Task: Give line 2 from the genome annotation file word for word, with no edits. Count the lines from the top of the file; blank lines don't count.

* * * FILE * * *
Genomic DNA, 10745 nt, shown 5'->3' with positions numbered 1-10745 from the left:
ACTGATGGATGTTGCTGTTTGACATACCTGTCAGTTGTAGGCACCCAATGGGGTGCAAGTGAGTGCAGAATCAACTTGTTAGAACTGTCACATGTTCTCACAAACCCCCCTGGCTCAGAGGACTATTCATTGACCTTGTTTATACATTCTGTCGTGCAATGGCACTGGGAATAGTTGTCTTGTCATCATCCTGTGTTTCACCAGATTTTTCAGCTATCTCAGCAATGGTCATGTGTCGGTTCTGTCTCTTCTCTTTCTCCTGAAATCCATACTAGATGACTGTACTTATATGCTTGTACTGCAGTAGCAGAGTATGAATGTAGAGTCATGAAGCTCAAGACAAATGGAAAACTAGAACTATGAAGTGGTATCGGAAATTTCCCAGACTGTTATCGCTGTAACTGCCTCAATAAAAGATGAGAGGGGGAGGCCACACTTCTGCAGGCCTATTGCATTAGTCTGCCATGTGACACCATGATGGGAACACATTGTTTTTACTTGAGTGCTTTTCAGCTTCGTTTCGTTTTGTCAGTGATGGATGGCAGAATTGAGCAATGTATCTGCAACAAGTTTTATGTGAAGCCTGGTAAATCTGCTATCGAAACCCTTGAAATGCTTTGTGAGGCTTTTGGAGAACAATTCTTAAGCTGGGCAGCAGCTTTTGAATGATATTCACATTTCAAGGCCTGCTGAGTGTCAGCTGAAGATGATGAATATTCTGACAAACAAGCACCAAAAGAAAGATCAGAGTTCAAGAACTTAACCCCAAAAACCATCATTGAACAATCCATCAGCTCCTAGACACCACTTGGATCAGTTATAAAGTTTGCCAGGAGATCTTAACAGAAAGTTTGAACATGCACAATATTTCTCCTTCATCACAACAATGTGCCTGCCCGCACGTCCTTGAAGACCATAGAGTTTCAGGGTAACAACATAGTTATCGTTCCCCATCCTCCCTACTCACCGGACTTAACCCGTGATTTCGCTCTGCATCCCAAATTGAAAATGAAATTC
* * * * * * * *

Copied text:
ACTGATGGATGTTGCTGTTTGACATACCTGTCAGTTGTAGGCACCCAATGGGGTGCAAGTGAGTGCAGAATCAACTTGTTAGAACTGTCACATGTTCTCACAAACCCCCCTGGCTCAGAGGACTATTCATTGACCTTGTTTATACATTCTGTCGTGCAATGGCACTGGGAATAGTTGTCTTGTCATCATCCTGTGTTTCACCAGATTTTTCAGCTATCTCAGCAATGGTCATGTGTCGGTTCTGTCTCTTCTCTTTCTCCTGAAATCCATACTAGATGACTGTACTTATATGCTTGTACTGCAGTAGCAGAGTATGAATGTAGAGTCATGAAGCTCAAGACAAATGGAAAACTAGAACTATGAAGTGGTATCGGAAATTTCCCAGACTGTTATCGCTGTAACTGCCTCAATAAAAGATGAGAGGGGGAGGCCACACTTCTGCAGGCCTATTGCATTAGTCTGCCATGTGACACCATGATGGGAACACATTGTTTTTACTTGAGTGCTTTTCAGCTTCGTTTCGTTTTGTCAGTGATGGATGGCAGAATTGAGCAATGTATCTGCAACAAGTTTTATGTGAAGCCTGGTAAATCTGCTATCGAAACCCTTGAAATGCTTTGTGAGGCTTTTGGAGAACAATTCTTAAGCTGGGCAGCAGCTTTTGAATGATATTCACATTTCAAGGCCTGCTGAGTGTCAGCTGAAGATGATGAATATTCTGACAAACAAGCACCAAAAGAAAGATCAGAGTTCAAGAACTTAACCCCAAAAACCATCATTGAACAATCCATCAGCTCCTAGACACCACTTGGATCAGTTATAAAGTTTGCCAGGAGATCTTAACAGAAAGTTTGAACATGCACAATATTTCTCCTTCATCACAACAATGTGCCTGCCCGCACGTCCTTGAAGACCATAGAGTTTCAGGGTAACAACATAGTTATCGTTCCCCATCCTCCCTACTCACCGGACTTAACCCGTGATTTCGCTCTGCATCCCAAATTGAAAATGAAATTC